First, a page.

June 1, 2021

Securing and Sharing Cloud Credentials for Terraform in Scalr

Ryan Fee

Terraform providers require various parameters to enable them to connect to the cloud API. These vary from simple username and password combinations to complex access keys, subscriptions, and other IDs.

These parameters can be passed directly to the provider through Terraform variables like this azurerm example.

provider "azurerm" {
  version                     = "1.44.0"
  susbcription_id             = var.subscription_id
  client_id                   = var.client_id
  client_certificate_path     = var.client_certificate_path
  client_certificate_password = var.client_certificate_password
  tenant_id                   = var.tenant_id

Or they can be provided through environment variables that are set in the workspace where Terraform is being run.

Whichever method is used the credential values must be made available to the user running the template, either directly, or through a key vault system (extra coding).

Credential Management Challenges

Even in small organizations, with more than one person working with Terraform, the handling of cloud API credentials presents security risks.

  • Sharing the keys creates security and access management challenges
  • Keys could be accidentally disclosed/published in a git repo
  • Key rotation becomes a complex management problem
  • Using key vaults is common practice but if your organization does not use one then how do you safely and securely manage the keys?

Inhibited by Security

Giving all your DevOps teams the cloud API access they need is fraught with management challenges and security risks. You could be exposing your cloud accounts and you have little or no visibility into who is using which cloud credential for what purpose.

You want to scale the use of Terraform but a fundamental gap in handling security parameters is inhibiting progress.

Take Terraform to the Keys

What if instead of sharing the keys across various systems that run Terraform, you could run Terraform through a single central system that automatically and securely makes the keys available to Terraform?

Or put another way, instead of taking the keys to Terraform, you take Terraform to the keys!

This is a key security benefit of using Scalr. Scalr implements a Terraform Enhanced Remote Backend that allows you to run all Terraform operations through a central system that stores state and applies access controls and deployment policies.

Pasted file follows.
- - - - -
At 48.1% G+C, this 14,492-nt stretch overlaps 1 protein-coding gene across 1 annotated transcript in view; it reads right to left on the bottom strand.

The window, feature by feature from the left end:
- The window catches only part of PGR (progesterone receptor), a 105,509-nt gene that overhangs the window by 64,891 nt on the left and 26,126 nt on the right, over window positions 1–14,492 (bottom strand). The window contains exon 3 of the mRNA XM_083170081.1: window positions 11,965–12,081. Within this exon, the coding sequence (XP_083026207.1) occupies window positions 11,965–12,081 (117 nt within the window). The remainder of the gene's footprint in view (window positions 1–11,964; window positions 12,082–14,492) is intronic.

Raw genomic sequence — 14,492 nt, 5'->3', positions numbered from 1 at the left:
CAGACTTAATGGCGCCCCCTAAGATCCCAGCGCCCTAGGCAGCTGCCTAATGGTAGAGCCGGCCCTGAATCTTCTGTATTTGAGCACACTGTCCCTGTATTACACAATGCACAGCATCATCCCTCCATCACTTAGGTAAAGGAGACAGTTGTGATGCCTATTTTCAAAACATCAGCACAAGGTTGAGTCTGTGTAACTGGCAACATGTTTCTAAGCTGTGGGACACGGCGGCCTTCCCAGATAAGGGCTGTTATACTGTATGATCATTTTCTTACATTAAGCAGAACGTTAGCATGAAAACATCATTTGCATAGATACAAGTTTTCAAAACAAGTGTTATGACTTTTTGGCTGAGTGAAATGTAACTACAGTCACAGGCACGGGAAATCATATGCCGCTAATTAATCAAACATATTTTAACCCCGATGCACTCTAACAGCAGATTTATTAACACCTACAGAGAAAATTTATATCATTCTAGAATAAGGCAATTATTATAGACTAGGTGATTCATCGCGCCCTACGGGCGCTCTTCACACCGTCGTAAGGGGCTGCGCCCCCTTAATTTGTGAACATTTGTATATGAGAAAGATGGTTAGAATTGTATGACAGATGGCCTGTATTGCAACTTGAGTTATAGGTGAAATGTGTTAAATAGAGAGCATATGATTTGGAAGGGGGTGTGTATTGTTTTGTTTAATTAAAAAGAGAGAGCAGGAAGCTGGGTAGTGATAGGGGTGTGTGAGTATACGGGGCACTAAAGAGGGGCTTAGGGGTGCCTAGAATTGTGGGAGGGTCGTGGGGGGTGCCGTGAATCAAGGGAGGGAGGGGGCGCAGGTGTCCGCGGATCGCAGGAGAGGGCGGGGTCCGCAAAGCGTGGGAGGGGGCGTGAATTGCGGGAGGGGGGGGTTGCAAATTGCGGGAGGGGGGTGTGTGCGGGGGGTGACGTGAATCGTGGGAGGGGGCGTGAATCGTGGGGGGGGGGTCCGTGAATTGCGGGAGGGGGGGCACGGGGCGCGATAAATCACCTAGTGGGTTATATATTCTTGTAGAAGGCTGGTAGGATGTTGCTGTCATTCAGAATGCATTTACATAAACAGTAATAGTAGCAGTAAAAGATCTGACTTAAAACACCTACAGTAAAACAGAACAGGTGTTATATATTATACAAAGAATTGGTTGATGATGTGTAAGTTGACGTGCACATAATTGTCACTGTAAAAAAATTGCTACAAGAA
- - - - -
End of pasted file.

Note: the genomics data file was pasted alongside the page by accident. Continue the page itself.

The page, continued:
IaCP allows you to set up your credentials securely and automatically publish them as sensitive (hidden value) environment variables to selected workspaces.

Azure Credentials Configuration in Scalr
Credentials exported to workspace as environment variables

This enables templates running from any source (VCS integration, CLI, Template registry) to consume the access keys invisibly.

provider "azurerm" {
  version = "=1.44.0"

You can configure multiple sets of credentials for different use cases, e.g. production, development, etc.

DevOps don’t need to worry about having access to keys or coding access to key vaults, and as an administrator you can be sure the right keys are being used in the right places.

You will even be able to include Open Policy Agent policies in your deployment pipelines to check that credentials are being used correctly

package terraform
import input.tfplan as tfplan
import input tfrun as tfrun

deny[reason] {
  r = tfplan.resource_changes[_]
  r.change.actions[_] == "delete" == "asde2342fef"
  reason := sprintf("Delete denied on %q account", [])

Cloud credentials are stored with encryption in Scalr’s secure internal database and can only be set up and managed by authorised administrators.

Using Scalr credentials combined with environment variables you can greatly simplify the management and publication of access keys, allowing your devops teams to fully utilize the power of Terraform without the added complexity or concern of handling security parameters.

Note: Scalr's future implementation of sensitive environment variables will enable it to be a general secrets management system for all aspects of cloud deployments, including kubernetes cluster credentials, simple SSH keys and more.


Securely storing cloud credentials in Scalr overcomes the many challenges of making cloud API access keys available to large numbers of Terraform developers. Access keys are held in a single place and controlled and managed by administrators. Key rotation becomes easy and control of key distribution and usage can be handled through access controls and policy built in to Scalr.

Note: While this blog references Terraform, everything mentioned in here also applies to OpenTofu. New to OpenTofu? It is a fork of Terraform 1.5.7 as a result of the license change from MPL to BUSL by HashiCorp. OpenTofu is an open-source alternative to Terraform that is governed by the Linux Foundation. All features available in Terraform 1.5.7 or earlier are also available in OpenTofu. Find out the history of OpenTofu here.

Start using the Terraform platform of the future.

A screenshot of the modules page in the Scalr Platform